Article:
nScreenMedia OTT multiscreen media analysis

CandW discuss how the new living room is reshaping video advertising

VideoNuze nScreenMedia podcast

Ad starts and viewers had their 25th consecutive quarter of double digit growth, according to Freewheel. However, the screen driving that growth has switch from mobile to the television.

Chapter 1: Connected TV device growth (2:20)

Mike Lawlor Freewheel

Mike Lawlor, Freewheel.tv

This week, Will and I talk with Mike Lawlor, SVP of Client Services at Freewheel, about the company’s just released Q1 2017 Video Monetization Report.

32% of all ad views in premium video are now seen through television connected devices (smart TVs, streaming media players, game consoles, connected disk players). This is up from 2% in Q1 2013, a 16X increase in 4 years. This growth is mainly at the expense of desktop ad views, which fell from 81% in 2013 to 31% today.

Chapter 2: Operator STB VOD ad views (6:10)

Freewheel also reports on the number of ad views seen by people through their operator video-on-demand systems. Operators have been upgrading these systems to allow ads to be inserted before, during, and after shows. According to Mr. Lawlor, 13% of long form on-demand ad views are seen by consumers. He thinks this growth is because operators have only recently rolled out the technology that allows them to insert ads into VOD content.

Chapter 3: The new living room (8:10)

Will points out the 45% of premium ad views are now seen on the big screen. Mr. Lawlor says he thinks the ad inventory that is seen through the television is the most important in online media. People are the most engaged when watching on the TV and the ad-view is “fraud-free.”

Chapter 4: What types of content are people watching (10:30)

I speculated that the increased use of the television to watch online content is possibly responsible for the increase in the amount of long-form content people are watching. Mr. Lawlor agreed, but he also thought live was becoming much more important.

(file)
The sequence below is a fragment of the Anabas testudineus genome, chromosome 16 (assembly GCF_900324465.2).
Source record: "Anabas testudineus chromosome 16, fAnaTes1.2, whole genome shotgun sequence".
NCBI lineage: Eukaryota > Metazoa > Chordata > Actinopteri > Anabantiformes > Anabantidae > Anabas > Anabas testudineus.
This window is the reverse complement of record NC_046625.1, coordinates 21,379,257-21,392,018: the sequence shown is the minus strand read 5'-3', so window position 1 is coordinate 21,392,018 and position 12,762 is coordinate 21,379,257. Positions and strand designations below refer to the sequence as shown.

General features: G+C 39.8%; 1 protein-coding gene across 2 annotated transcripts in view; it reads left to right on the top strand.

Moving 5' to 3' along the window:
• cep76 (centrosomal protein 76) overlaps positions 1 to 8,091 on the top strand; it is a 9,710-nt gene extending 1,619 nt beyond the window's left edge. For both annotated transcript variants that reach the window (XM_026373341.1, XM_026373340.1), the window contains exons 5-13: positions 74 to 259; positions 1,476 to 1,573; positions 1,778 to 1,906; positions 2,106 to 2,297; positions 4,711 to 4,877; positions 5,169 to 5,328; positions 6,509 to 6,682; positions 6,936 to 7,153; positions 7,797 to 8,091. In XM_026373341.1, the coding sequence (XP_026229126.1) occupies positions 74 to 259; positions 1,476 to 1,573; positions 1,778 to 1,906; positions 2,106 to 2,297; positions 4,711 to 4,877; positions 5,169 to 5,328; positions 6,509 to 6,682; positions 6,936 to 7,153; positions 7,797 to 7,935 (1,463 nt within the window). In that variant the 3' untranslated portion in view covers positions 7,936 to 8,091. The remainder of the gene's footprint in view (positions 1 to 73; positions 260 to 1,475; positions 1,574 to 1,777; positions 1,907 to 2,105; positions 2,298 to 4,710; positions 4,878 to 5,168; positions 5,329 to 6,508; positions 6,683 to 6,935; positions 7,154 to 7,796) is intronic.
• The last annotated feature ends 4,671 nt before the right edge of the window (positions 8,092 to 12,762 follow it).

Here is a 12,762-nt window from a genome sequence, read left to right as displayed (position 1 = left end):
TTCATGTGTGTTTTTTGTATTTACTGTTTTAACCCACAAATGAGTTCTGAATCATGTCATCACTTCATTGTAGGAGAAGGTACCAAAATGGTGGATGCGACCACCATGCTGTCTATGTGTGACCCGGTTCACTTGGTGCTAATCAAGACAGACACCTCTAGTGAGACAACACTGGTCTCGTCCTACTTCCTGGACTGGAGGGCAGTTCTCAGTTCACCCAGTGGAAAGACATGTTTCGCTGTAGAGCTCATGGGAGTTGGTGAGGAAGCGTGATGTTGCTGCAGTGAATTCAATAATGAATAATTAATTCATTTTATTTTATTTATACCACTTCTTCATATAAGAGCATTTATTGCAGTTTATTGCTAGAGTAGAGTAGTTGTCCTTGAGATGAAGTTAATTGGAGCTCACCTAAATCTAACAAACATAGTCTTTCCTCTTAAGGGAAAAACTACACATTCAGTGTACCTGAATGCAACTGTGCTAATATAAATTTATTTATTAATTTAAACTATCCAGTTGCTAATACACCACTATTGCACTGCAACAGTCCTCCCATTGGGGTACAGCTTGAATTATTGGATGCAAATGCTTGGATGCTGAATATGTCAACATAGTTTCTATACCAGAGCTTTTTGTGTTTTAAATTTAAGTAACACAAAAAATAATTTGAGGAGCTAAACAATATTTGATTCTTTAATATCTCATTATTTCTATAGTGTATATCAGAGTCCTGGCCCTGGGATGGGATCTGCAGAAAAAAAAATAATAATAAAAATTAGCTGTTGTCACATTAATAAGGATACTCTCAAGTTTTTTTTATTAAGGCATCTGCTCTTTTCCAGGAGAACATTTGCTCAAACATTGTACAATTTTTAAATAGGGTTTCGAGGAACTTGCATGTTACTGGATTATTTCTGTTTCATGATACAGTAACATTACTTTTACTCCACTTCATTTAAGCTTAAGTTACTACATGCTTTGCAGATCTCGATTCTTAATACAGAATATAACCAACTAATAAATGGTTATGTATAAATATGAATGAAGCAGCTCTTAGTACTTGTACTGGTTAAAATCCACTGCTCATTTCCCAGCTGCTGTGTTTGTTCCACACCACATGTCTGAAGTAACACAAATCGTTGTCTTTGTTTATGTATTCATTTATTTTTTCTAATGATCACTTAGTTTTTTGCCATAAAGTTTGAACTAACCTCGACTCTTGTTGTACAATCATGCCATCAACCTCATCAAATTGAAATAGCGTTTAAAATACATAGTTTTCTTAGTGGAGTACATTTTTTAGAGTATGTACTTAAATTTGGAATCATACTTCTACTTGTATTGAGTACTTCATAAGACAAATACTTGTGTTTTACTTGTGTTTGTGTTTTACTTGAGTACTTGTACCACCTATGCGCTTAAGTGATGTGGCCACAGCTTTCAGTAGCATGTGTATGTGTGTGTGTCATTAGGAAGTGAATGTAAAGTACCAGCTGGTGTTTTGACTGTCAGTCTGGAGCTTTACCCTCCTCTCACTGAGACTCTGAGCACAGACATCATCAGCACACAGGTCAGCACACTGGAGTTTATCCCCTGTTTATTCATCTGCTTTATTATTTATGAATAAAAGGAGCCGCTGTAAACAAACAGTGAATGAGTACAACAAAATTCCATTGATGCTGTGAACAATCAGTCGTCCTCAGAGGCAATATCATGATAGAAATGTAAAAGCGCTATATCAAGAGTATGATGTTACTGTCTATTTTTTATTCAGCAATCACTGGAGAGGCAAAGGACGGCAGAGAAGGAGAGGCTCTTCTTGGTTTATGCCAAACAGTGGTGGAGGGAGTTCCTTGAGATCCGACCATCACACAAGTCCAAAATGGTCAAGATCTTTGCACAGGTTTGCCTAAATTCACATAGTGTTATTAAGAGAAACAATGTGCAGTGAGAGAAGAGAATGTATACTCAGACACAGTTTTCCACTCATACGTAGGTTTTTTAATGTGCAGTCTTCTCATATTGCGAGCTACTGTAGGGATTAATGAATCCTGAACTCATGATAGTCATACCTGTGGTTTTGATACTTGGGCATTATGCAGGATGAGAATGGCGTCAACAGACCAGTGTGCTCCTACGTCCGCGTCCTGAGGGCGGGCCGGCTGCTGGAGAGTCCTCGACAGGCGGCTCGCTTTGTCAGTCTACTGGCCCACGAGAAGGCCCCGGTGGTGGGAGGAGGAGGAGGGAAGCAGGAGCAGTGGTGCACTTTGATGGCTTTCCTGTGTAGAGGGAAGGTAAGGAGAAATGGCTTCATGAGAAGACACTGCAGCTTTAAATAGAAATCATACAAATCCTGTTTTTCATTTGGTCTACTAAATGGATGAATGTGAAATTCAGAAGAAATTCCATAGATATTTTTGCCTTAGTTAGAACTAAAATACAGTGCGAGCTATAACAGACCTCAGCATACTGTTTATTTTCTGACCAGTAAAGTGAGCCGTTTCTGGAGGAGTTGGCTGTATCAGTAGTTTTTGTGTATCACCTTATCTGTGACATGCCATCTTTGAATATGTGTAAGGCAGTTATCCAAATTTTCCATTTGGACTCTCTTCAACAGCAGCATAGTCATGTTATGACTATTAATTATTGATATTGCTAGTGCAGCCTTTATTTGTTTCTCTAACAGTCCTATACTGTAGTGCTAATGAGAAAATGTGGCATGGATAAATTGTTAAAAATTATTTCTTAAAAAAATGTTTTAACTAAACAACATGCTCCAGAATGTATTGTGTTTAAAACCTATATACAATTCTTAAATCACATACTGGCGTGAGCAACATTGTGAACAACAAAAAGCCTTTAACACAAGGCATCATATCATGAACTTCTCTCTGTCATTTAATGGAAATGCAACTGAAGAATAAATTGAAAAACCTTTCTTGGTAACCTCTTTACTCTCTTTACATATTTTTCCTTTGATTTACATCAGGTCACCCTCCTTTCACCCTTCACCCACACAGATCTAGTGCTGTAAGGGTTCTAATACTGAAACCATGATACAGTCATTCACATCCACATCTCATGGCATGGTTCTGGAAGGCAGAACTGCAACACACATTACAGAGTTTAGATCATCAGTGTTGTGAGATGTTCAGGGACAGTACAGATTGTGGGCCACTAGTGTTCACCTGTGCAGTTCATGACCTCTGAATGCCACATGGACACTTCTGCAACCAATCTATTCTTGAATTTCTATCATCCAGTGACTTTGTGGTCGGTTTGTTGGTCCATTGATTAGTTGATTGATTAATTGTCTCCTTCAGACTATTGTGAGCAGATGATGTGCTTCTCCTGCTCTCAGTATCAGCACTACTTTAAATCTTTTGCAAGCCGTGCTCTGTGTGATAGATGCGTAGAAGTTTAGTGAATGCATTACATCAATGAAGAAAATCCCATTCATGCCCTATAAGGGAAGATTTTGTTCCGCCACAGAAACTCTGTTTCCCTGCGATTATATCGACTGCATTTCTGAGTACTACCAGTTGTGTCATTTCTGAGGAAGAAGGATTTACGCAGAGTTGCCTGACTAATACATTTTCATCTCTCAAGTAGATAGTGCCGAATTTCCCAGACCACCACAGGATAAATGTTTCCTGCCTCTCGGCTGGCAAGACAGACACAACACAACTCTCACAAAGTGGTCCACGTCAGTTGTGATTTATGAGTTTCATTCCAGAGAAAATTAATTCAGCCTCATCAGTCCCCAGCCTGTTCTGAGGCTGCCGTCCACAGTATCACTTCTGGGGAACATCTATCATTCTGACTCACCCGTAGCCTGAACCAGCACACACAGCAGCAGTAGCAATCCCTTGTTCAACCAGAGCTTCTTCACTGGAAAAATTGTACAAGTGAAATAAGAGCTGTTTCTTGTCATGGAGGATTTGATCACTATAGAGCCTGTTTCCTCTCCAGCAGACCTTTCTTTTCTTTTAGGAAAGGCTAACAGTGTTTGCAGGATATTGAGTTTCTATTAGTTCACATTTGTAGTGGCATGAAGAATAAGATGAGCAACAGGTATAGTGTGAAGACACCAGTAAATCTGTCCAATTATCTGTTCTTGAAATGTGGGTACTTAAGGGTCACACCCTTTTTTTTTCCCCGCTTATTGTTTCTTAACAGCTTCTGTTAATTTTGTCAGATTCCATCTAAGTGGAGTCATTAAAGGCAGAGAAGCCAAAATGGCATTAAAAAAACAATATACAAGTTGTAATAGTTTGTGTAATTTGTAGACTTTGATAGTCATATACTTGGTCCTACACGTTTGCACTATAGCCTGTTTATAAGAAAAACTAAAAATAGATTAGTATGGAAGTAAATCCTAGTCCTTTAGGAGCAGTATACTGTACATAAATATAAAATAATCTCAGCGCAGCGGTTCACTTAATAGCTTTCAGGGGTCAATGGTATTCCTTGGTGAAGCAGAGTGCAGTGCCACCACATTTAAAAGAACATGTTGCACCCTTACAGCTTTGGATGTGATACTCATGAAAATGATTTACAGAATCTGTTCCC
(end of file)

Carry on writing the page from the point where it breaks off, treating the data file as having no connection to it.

Will cited two key statistics from the report: there was 12% video start growth year-over-year, and 15% ad view growth. Mr. Lawlor said this is 25th straight quarter that there has been double digit growth in these two metrics.

Chapter 5: Programmatic ads represent just 10% of premium ad sales (13:30)

I ask Mr. Lawlor why programmatic ad trading was such a small part of sales of premium ad inventory. He said it was because programmatic was originally targeted at short form content. It is only just beginning to be applied to long-form inventory.

Chapter 6: Ad break length same for all screens (16:20)

I was surprised that ad break length was about the same (4 ads per break) for smartphone, TV, PC, and tablet. I wondered if this was optimal for revenue generation, or if providers should flex the ad break length by platform.

Chapter 7: On improving the ad experience (17:40)

Will pointed out the binge viewing on SVOD services was putting pressure on the ad-supported model. Mr. Lawlor points out that brands and content providers objectives are aligned: keep people watching longer. He believes that making the ads engaging is the best way to do this. I asked if he was seeing a lot experimentation in advertising. He said there is lots of experimentation.

Chapter 8: Looking to the future (22:00)

Mr. Lawlor says he expects more utilization of data, a continued drive to the living room, and an increase in the use of automation.

You can get a free copy of the report from the Freewheel website.


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